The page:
A Century of Church History: The Legacy of Philip Schaff

A Century of Church History: The Legacy of Philip Schaff

A Century of Church History: The Legacy of Philip Schaff

A Century of Church History: The Legacy of Philip Schaff

Synopsis

In commemoration of the hundredth anniversary of the American Society of Church History, this monumental compilation of historiographical scholarship calls on 10 eminent specialists to review significant achievements that over the past century have shaped current understanding of the multifaceted church.

The book inevitably honors the memory of Philip Schaff, the great 19th century church historian who laid the foundations of the discipline in America and in 1888 founded the ASCH. In examining the major subfields of church history, many of which Schaff pioneered himself in the U. S., the essayists explore such topics as early Christianity, the medieval church, the Reformation, American religious liberty, creeds and liturgies, and ecumenism.

The anthology includes David W. Lotz, "Philip Schaff and the Idea of Church History"; Robert M. Kingdon, "Reformation Studies"; John F. Wilson, "Civil Authority and Religious Freedom in America: Philip Schaff on the United States as a Christian Nation"; and Aidan Kavanagh, "Liturgical and Credal Studies"; Henry W. Bowden, "The First Century: Institutional Development and Ideas about the Profession"; Glenn F. Chesnut, "A Century of Patristic Studies, 1888- 1988"; Bernard McGinn, "The Gold of Catholicity": Reflections on a Century of American Study of Medieval Church History"; Jay P. Dolan, "Immigration and American Christianity: A History of Their Histories"; Gerald H. Anderson, "To the Ends of the Earth: American Protestants in Pursuit of Mission"; and John T. Ford, "Ecumenical Studies."

The topics addressed in this book are the major concerns of church history today. The essays provide a critical survey of major developments in the different fields over the past century, discussing the scholars and publications that brought new information to light or changed the general understanding of church history by contributing fresh interpretations. In bringing readers up to date in church history by surveying benchmark contributions in each of the special areas surveyed, the contributors seek to orient historians and stimulate colleagues toward further investigation of a common past.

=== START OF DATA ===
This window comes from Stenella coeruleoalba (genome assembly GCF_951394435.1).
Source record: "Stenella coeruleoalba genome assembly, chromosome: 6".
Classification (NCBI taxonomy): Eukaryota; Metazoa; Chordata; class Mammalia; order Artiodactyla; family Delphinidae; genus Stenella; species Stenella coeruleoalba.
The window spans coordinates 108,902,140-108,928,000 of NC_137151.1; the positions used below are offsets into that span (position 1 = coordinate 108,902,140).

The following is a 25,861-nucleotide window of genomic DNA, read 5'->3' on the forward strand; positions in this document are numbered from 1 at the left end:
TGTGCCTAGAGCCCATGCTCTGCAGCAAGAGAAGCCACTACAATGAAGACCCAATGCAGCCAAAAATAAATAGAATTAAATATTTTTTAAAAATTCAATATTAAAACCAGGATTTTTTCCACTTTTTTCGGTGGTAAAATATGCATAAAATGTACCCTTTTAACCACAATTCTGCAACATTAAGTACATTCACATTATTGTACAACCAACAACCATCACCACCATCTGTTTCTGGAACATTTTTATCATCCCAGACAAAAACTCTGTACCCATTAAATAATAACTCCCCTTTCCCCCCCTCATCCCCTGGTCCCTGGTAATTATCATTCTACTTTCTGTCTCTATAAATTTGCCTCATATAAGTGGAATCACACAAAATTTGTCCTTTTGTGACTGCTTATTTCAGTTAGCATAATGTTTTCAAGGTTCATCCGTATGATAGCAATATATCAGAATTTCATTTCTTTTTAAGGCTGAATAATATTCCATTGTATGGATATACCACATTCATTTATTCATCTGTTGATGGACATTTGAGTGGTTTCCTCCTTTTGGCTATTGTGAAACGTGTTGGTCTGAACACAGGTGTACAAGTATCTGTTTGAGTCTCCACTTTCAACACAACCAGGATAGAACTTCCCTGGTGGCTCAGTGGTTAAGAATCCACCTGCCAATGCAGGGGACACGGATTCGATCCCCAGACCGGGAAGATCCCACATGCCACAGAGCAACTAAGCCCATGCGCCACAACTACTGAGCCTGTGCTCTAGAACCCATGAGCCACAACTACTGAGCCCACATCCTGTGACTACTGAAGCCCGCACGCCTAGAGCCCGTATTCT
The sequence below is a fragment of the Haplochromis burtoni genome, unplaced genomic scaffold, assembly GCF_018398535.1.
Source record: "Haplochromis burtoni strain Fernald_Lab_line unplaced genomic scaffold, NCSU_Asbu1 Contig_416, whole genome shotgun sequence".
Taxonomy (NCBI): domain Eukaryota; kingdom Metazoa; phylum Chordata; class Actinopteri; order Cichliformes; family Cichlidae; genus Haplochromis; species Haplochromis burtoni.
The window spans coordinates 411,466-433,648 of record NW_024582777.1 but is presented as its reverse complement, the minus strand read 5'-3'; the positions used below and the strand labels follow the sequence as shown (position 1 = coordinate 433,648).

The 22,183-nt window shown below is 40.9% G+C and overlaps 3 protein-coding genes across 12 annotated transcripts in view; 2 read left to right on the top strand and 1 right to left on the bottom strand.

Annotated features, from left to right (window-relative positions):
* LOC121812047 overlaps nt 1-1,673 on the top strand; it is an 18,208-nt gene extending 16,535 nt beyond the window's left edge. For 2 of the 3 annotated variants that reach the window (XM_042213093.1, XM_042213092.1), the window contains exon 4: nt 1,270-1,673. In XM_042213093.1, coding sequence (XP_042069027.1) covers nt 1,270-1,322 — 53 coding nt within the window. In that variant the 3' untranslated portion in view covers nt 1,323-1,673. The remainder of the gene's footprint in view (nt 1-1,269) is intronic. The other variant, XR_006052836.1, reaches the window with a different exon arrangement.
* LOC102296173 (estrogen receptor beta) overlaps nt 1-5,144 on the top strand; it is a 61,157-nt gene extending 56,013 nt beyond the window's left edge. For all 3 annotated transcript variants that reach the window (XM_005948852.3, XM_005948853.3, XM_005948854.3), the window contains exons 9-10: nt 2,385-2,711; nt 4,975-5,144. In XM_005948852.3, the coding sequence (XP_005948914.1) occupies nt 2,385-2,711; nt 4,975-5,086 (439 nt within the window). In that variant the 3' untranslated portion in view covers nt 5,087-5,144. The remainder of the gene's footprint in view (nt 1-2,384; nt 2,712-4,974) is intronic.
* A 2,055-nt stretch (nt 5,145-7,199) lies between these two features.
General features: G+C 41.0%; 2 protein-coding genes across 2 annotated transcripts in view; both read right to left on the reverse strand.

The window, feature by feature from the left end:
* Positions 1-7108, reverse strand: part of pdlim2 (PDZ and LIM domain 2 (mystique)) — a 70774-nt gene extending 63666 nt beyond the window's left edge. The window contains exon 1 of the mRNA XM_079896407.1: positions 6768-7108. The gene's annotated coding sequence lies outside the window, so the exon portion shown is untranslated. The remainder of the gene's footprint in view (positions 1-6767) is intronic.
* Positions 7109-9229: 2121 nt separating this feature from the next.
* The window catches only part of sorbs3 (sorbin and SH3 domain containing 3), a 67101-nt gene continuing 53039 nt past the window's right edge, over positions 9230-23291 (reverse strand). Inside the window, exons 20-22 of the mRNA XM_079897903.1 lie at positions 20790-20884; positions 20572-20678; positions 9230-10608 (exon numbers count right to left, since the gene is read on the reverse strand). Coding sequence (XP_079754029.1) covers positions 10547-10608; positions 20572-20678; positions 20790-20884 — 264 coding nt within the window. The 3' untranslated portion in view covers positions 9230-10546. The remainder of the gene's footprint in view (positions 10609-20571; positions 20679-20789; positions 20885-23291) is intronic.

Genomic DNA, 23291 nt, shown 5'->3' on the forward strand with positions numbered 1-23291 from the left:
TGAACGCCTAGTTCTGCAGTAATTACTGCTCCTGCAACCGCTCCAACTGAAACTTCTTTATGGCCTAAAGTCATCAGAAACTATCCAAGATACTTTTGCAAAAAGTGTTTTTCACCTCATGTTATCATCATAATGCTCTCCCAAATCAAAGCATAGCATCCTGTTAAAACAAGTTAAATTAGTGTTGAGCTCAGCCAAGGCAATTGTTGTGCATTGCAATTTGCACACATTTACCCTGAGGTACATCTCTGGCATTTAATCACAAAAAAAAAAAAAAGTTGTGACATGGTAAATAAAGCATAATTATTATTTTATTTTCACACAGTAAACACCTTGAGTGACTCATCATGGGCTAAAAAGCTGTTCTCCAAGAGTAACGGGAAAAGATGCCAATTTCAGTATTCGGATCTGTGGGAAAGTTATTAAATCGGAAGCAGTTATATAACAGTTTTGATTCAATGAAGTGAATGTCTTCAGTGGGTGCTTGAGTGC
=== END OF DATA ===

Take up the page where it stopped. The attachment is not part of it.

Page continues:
A common thread running through all of these essays, Bowden notes, "is the recognition that we are heirs to a major change in historical self-understanding. Over the course of a century we have moved from views where history taught lessons of exclusivist rectitude to an appreciation of shared heritage and mutual development." Two appendixes provide extensive historical data about the society itself.

Excerpt

Jaroslav Pelikan

How our past has understood its past is an important component in our understanding of the past--and therefore in our understanding of ourselves. As this is true of literature, politics, and the arts, so it applies a fortiori to the understanding of Christianity, rooted as it is in a special concern with history. Having been a member of the American Society of Church History for just under half of its total history and having had the privilege of serving as its president in 1965, I am honored by the invitation to contribute this Foreword to the distinguished collection of essays by my friends and colleagues, and in the process to lay my own wreath at the monument to the genius of Philip Schaff.

The history of Christianity as an academic discipline is itself relatively short, having come into being not in the Reformation, as is sometimes supposed, but in the Enlightenment; thus the American Society of Church History has been in existence for roughly one-third of that history. For despite the Acts of the Apostles, it is by no means obvious that the imperatives of the Christian faith lead to an interest in the history of the church. Most of us who teach (and defend) that interest have at one time or another quoted the words of Psalm 143:5, "I remember the days of old; I meditate on all thy works; I muse on the works of thy hands," to justify it. Those words have stood, in one language or another, on the pages of everyone's Psalter throughout the centuries, but not everyone has drawn from them the conclusion that the chronological review of the history of the church, with its institutions, practices, and beliefs, is a key to the understanding of the church and the gospel. in fact, the opening words of what is usually identified as "the first church history," the Ecclesiastical History ofEusebius of Caesarea, make it clear that his primary apologetic and polemical Tendenz was just the opposite: to demonstrate that the history of heresy was a record of "novelty-mongering [kainotomia]," while the authentic Christian message was characterized by "continuity [diadoche]." Even if one does not go so far as to accept the judgment of Jacob Burckhardt that Eusebius was "the first thoroughly dishonest historian in antiquity," a critical study of the Ecclesiastical History does show an almost obsessive attention to "continuity"--of bishops in their succession from the apostles of institutions such as monasticism (to the point of claiming . . .

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